WinXP OEM on a Mac
November 29, 2009 8:25 AM   Subscribe

I've a WinXP Professional OEM install disc that I'd like to (and tried to) install on VMWare Fusion on my 24-inch iMac (running OS X 10.5). But so far, it's a no-go. Is there some kind of restriction on installing OEM versions of Windows in a virtual environment and/or on a Mac?

So far my Google-fu has failed me on this question, but what happens is when I get to the activation key box during install, the key is rejected as invalid. What's weird about this is that attempting to install this same XP Pro disc on an old (circa 2004-05) home-built Windows box works flawlessly.

I bought the disc on Ebay, from a seller who exchanged the first disc I bought from him (It would not load/install on any machine) with a new copy. At first I thought that I got hosed by the seller of the disc; but the subsequent ability to install on a Windows box has me wondering if the problem lies elsewhere.

I had hoped to use the WinXP install on my iMac simply for web development testing; not crazy about spending $200 for Win 7, plus another $40 to upgrade my VMware Fusion install to handle Win 7. I know I could use the old box to do the same, but space is at a premium and I was gonna wipe the old box and donate it to a local non-profit.
posted by jrchaplin to Computers & Internet (9 answers total) 1 user marked this as a favorite
Yes, an OEM disc may check that it's actually being installed on a Dell, HP, IBM, whatever. This can vary within model series from the same manufacturer too, I keep four different Dell WinXP Pro OEM ISO images on hand.
posted by thewalrus at 8:30 AM on November 29, 2009

Best answer: If you can install the image on a real box, you can use the VMware migration tool to convert that machine into a virtual machine image.
posted by chairface at 9:48 AM on November 29, 2009

Sorry, link here.
posted by chairface at 9:49 AM on November 29, 2009

*cough*Tiny XP*cough*. Software checks limiting its usage to particular hardware is bogus and evil.

You do you have a valid license, right?
posted by cmiller at 9:52 AM on November 29, 2009

If you look on the CD at the file \I386\SETUPP.INI it will contain three lines, the bottom one something like this:
That number is of the format xxxxxyyy and determines what version of the OS gets installed, and what type of license key is required. If you look at this information you should be able to figure out what sort of disk it is.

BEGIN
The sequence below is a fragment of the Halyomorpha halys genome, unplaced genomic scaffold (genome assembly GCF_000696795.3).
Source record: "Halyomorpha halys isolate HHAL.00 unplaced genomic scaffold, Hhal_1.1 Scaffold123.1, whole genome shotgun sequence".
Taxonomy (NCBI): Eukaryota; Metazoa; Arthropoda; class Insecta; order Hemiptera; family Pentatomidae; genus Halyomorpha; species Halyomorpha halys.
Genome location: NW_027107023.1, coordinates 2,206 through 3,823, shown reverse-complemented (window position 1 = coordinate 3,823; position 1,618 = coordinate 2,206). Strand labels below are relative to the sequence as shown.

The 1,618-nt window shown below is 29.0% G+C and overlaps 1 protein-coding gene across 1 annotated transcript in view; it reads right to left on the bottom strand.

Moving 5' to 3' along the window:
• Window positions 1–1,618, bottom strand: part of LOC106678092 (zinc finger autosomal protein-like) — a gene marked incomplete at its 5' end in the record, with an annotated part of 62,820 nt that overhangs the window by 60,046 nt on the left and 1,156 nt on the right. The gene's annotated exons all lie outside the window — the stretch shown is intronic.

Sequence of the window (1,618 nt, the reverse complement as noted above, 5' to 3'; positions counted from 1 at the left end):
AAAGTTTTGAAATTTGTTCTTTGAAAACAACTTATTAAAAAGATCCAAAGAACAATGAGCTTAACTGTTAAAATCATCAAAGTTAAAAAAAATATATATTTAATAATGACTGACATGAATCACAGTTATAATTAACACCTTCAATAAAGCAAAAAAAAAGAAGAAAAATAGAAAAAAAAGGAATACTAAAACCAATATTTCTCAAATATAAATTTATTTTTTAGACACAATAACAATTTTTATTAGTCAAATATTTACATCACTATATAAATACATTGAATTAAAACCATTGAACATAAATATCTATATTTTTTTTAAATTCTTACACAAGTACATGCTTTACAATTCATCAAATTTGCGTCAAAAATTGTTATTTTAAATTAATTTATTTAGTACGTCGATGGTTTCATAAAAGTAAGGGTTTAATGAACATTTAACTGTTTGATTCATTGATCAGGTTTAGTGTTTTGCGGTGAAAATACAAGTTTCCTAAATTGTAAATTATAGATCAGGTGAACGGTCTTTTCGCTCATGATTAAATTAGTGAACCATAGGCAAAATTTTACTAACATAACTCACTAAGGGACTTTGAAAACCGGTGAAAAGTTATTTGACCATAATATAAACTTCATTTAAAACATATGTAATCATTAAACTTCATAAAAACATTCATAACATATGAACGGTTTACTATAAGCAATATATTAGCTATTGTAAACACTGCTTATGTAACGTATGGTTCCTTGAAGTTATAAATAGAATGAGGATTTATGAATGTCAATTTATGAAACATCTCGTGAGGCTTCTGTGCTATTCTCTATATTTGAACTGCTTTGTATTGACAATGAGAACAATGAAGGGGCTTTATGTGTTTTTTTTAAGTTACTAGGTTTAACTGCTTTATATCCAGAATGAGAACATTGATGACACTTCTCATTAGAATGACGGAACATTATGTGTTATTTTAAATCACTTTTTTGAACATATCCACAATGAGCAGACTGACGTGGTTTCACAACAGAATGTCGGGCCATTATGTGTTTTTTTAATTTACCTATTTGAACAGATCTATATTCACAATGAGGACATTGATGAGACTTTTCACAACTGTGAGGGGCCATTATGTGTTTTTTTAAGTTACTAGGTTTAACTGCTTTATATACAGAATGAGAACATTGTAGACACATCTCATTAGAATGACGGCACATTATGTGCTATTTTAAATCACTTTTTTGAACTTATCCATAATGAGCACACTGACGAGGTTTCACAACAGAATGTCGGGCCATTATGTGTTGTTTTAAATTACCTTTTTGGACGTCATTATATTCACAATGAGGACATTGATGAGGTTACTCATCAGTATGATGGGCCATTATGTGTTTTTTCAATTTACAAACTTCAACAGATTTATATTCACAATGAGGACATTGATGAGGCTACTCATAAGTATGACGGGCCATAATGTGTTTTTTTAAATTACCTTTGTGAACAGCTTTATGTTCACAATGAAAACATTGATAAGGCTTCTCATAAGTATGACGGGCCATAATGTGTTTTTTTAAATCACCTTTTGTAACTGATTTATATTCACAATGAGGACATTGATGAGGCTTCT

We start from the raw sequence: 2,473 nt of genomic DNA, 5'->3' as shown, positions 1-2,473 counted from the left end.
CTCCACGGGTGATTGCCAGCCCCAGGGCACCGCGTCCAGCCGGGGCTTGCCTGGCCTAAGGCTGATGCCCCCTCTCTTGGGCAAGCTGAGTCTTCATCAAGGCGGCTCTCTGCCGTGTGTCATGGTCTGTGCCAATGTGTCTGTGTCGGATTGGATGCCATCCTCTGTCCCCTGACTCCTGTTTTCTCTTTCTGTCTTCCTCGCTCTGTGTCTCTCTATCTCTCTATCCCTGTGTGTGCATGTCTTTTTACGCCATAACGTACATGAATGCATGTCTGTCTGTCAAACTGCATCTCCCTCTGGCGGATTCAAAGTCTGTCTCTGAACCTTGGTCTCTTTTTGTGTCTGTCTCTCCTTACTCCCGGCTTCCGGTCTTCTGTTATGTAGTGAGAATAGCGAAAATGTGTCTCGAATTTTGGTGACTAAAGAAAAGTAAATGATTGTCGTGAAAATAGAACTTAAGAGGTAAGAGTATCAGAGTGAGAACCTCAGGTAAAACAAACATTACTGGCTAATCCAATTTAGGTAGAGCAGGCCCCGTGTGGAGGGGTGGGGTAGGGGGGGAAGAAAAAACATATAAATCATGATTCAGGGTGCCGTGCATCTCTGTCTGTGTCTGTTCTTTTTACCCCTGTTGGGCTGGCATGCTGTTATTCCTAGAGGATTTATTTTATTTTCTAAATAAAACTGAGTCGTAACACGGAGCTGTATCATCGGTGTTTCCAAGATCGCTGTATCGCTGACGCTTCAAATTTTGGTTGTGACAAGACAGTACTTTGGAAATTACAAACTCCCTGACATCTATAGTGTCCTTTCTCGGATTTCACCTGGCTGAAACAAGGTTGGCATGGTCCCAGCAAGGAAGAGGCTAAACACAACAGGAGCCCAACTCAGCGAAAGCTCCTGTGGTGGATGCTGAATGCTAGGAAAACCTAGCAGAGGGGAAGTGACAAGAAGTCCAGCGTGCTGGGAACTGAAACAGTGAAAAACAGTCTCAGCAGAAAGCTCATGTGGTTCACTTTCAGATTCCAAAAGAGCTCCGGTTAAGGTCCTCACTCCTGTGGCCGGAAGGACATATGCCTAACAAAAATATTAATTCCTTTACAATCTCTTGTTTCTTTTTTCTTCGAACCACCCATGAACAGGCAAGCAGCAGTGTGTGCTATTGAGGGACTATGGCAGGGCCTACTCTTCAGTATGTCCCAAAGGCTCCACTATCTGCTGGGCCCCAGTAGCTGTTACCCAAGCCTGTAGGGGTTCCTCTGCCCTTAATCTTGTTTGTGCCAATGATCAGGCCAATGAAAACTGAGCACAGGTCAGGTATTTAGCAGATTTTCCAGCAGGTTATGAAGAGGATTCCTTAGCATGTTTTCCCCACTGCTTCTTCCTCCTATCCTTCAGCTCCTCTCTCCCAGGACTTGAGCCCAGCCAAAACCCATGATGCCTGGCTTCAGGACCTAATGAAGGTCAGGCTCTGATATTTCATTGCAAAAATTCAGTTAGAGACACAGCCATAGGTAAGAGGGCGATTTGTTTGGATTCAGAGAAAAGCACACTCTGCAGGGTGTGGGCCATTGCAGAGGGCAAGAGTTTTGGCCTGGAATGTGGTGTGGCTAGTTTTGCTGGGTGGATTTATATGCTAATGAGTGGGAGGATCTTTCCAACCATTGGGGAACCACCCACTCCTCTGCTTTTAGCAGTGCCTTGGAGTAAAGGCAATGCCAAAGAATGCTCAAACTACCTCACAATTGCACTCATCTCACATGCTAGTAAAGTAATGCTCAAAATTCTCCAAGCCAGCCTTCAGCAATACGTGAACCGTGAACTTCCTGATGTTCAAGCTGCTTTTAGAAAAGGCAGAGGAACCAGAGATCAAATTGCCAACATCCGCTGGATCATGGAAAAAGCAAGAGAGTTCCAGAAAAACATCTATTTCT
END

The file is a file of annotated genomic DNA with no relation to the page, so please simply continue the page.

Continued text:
I have heard - although never tested myself - that you can copy a retail disk, changing that file while you do it, to get an OEM, corporate, or home disk.
posted by Mike1024 at 11:55 AM on November 29, 2009

An OEM installer is, you guessed it, an installer for specific hardware. Specifically the hardware that the license shipped with. To be legal, you'll need to buy a retail license, even if that will cost you money.
posted by Blazecock Pileon at 12:16 PM on November 29, 2009

I've installed XP Professional on VirtualBox from an OEM disc. VirtualBox is free (GPL), so definitely worth a try.
posted by a little headband I put around my throat at 5:01 PM on November 29, 2009

*cough*Tiny XP*cough*.

Yeah, no. This being illegal, aside, if you're going to install a pirated copy of Windows off a torrent from The Pirate Bay, you might as well find the nearest street thugs and just hand them all your credit cards and PINs and wallet, and then insult each of their mothers and mothers' mothers so that they can take turns repeatedly punching you in the face. In other words, that's just an incredibly insane thing to do.
posted by Blazecock Pileon at 9:37 PM on November 29, 2009

FWIW as far as Windows licensing goes, an OEM copy of Windows is tied to the hardware you installed it on, so if you installed it on your old home-built Windows box you can't legally install it on any other machines, even if you remove it from the other box first. Only retail versions of Windows are transferrable from PC to PC.
posted by reptile at 7:27 AM on November 30, 2009

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